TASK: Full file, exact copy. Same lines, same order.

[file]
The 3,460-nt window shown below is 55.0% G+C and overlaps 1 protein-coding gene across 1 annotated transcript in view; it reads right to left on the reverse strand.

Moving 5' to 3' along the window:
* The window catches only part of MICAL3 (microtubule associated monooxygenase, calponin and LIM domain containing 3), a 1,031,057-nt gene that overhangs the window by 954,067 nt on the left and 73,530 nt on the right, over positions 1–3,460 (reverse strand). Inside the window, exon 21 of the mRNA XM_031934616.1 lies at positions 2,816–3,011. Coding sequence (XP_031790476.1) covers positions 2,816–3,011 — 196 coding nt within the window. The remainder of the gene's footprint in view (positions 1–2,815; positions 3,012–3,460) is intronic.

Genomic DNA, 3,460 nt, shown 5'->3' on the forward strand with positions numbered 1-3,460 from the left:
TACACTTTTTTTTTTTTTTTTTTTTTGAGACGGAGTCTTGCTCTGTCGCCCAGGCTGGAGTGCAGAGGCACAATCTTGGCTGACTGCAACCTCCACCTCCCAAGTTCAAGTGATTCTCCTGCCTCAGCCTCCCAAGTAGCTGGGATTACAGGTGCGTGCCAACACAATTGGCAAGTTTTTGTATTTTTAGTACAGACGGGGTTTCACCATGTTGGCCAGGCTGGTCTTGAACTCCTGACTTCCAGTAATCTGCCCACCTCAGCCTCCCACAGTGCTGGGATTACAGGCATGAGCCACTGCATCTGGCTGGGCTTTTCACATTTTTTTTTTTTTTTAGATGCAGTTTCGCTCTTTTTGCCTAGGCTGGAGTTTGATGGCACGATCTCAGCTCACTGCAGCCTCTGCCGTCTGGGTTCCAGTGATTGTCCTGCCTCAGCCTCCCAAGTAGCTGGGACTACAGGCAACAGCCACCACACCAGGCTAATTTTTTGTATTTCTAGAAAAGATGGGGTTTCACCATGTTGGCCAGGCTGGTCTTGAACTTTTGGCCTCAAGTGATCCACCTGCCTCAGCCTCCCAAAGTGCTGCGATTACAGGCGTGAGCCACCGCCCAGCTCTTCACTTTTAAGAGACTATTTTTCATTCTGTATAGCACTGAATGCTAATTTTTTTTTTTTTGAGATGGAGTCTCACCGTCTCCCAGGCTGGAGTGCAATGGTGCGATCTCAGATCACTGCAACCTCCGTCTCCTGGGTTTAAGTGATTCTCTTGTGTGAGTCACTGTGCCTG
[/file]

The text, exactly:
The 3,460-nt window shown below is 55.0% G+C and overlaps 1 protein-coding gene across 1 annotated transcript in view; it reads right to left on the reverse strand.

Moving 5' to 3' along the window:
* The window catches only part of MICAL3 (microtubule associated monooxygenase, calponin and LIM domain containing 3), a 1,031,057-nt gene that overhangs the window by 954,067 nt on the left and 73,530 nt on the right, over positions 1–3,460 (reverse strand). Inside the window, exon 21 of the mRNA XM_031934616.1 lies at positions 2,816–3,011. Coding sequence (XP_031790476.1) covers positions 2,816–3,011 — 196 coding nt within the window. The remainder of the gene's footprint in view (positions 1–2,815; positions 3,012–3,460) is intronic.

Genomic DNA, 3,460 nt, shown 5'->3' on the forward strand with positions numbered 1-3,460 from the left:
TACACTTTTTTTTTTTTTTTTTTTTTGAGACGGAGTCTTGCTCTGTCGCCCAGGCTGGAGTGCAGAGGCACAATCTTGGCTGACTGCAACCTCCACCTCCCAAGTTCAAGTGATTCTCCTGCCTCAGCCTCCCAAGTAGCTGGGATTACAGGTGCGTGCCAACACAATTGGCAAGTTTTTGTATTTTTAGTACAGACGGGGTTTCACCATGTTGGCCAGGCTGGTCTTGAACTCCTGACTTCCAGTAATCTGCCCACCTCAGCCTCCCACAGTGCTGGGATTACAGGCATGAGCCACTGCATCTGGCTGGGCTTTTCACATTTTTTTTTTTTTTTAGATGCAGTTTCGCTCTTTTTGCCTAGGCTGGAGTTTGATGGCACGATCTCAGCTCACTGCAGCCTCTGCCGTCTGGGTTCCAGTGATTGTCCTGCCTCAGCCTCCCAAGTAGCTGGGACTACAGGCAACAGCCACCACACCAGGCTAATTTTTTGTATTTCTAGAAAAGATGGGGTTTCACCATGTTGGCCAGGCTGGTCTTGAACTTTTGGCCTCAAGTGATCCACCTGCCTCAGCCTCCCAAAGTGCTGCGATTACAGGCGTGAGCCACCGCCCAGCTCTTCACTTTTAAGAGACTATTTTTCATTCTGTATAGCACTGAATGCTAATTTTTTTTTTTTTGAGATGGAGTCTCACCGTCTCCCAGGCTGGAGTGCAATGGTGCGATCTCAGATCACTGCAACCTCCGTCTCCTGGGTTTAAGTGATTCTCTTGTGTGAGTCACTGTGCCTG